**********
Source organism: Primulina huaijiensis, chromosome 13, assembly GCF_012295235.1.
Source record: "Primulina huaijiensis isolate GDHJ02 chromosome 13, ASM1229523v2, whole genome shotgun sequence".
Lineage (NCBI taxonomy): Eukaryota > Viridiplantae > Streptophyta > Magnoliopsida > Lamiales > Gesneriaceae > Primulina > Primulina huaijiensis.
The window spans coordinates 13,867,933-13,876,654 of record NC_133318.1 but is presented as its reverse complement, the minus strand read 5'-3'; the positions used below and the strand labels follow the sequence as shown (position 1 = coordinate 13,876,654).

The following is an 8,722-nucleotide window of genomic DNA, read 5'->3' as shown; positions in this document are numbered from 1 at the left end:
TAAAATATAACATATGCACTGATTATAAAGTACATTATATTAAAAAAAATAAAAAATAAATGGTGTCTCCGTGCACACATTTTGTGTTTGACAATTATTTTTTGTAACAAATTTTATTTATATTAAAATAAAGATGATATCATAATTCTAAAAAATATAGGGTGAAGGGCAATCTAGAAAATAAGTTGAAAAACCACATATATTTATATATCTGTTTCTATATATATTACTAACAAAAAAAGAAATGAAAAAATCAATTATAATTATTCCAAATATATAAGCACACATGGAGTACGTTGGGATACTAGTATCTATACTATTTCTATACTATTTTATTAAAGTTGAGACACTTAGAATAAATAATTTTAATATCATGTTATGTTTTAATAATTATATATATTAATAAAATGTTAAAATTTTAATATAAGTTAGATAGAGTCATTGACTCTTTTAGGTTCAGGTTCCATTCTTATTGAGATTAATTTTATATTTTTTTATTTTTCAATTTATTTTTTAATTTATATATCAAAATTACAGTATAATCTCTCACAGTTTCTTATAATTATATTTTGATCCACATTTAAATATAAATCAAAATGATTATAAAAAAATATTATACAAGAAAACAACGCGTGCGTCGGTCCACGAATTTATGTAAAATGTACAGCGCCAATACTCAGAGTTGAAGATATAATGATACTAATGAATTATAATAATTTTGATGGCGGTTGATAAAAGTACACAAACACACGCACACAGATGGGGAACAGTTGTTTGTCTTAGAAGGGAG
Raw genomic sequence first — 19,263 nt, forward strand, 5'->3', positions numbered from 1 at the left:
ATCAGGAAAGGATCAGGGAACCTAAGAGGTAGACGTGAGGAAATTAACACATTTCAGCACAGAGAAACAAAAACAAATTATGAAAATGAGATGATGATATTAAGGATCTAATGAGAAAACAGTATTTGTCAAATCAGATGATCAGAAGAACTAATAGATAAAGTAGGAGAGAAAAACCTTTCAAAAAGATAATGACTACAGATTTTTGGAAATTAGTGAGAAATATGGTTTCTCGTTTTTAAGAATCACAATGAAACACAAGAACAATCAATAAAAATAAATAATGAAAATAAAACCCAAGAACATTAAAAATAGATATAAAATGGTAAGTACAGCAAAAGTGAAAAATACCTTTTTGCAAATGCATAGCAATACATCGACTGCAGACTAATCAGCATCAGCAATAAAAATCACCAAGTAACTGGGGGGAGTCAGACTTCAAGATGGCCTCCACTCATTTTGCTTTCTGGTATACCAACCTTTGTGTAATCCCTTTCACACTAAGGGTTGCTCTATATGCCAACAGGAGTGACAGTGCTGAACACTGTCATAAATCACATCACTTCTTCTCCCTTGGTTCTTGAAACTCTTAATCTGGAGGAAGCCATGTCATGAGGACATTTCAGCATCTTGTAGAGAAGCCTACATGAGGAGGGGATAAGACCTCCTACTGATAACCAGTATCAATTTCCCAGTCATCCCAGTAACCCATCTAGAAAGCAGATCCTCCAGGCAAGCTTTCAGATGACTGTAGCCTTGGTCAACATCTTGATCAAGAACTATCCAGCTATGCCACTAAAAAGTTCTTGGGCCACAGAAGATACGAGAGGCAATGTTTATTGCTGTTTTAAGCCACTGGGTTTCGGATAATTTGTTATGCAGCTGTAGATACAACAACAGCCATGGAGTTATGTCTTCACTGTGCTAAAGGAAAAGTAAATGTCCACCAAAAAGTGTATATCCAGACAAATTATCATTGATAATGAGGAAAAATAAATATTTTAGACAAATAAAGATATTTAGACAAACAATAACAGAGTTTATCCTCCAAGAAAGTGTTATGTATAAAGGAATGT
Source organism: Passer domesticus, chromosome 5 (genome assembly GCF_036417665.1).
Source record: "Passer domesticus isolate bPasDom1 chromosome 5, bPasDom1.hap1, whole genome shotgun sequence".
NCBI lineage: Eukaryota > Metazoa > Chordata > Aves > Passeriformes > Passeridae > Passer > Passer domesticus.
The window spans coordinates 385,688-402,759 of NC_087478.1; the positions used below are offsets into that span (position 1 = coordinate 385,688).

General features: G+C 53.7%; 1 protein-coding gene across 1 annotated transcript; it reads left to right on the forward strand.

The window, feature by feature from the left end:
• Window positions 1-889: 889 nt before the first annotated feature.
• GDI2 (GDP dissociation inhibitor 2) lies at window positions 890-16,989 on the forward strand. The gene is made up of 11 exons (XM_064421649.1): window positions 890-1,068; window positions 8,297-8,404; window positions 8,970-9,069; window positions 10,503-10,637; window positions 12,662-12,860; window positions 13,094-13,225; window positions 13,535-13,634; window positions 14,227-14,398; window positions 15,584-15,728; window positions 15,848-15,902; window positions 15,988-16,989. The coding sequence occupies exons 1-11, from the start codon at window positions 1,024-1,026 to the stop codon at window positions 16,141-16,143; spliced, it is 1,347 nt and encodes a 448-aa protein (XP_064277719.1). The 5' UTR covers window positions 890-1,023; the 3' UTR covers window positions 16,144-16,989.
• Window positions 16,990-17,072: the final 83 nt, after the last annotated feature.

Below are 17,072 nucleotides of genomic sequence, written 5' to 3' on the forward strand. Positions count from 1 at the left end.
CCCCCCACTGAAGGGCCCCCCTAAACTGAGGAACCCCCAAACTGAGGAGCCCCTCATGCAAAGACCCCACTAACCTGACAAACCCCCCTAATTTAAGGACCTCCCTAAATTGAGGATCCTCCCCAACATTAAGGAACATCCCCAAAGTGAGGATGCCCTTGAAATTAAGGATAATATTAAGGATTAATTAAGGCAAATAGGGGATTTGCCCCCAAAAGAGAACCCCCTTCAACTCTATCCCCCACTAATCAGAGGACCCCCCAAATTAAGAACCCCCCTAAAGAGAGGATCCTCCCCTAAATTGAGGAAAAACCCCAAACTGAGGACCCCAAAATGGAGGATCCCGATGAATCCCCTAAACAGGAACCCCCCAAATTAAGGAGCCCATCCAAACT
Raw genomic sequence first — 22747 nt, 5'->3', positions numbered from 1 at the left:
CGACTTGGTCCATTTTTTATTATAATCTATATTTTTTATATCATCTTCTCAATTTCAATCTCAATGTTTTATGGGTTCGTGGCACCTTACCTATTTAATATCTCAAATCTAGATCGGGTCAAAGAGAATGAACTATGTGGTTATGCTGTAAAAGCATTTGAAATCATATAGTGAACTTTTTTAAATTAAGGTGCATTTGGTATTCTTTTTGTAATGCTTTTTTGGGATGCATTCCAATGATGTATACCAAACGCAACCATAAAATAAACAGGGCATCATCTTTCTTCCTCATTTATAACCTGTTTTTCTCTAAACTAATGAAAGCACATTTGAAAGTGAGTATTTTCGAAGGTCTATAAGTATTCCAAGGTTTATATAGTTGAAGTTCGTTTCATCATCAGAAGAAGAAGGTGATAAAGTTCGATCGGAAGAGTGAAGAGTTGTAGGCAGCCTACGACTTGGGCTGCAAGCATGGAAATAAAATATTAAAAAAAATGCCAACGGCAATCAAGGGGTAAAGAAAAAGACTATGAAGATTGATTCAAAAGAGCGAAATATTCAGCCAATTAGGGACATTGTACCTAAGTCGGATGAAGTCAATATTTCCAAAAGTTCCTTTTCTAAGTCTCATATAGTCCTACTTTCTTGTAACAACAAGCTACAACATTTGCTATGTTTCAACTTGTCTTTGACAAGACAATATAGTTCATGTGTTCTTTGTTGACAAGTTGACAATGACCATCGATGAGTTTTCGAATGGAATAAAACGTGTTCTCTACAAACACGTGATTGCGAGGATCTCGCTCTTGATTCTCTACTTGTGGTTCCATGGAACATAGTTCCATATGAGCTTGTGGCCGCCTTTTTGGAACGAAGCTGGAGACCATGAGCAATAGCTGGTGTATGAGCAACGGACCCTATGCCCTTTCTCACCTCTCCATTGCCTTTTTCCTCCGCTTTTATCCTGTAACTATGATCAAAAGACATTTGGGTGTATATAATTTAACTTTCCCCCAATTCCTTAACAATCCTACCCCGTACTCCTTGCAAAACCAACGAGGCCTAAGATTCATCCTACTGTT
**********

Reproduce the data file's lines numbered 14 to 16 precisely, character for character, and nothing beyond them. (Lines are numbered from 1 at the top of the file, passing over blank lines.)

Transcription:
The window, feature by feature from the left end:
• Window positions 1-889: 889 nt before the first annotated feature.
• GDI2 (GDP dissociation inhibitor 2) lies at window positions 890-16,989 on the forward strand. The gene is made up of 11 exons (XM_064421649.1): window positions 890-1,068; window positions 8,297-8,404; window positions 8,970-9,069; window positions 10,503-10,637; window positions 12,662-12,860; window positions 13,094-13,225; window positions 13,535-13,634; window positions 14,227-14,398; window positions 15,584-15,728; window positions 15,848-15,902; window positions 15,988-16,989. The coding sequence occupies exons 1-11, from the start codon at window positions 1,024-1,026 to the stop codon at window positions 16,141-16,143; spliced, it is 1,347 nt and encodes a 448-aa protein (XP_064277719.1). The 5' UTR covers window positions 890-1,023; the 3' UTR covers window positions 16,144-16,989.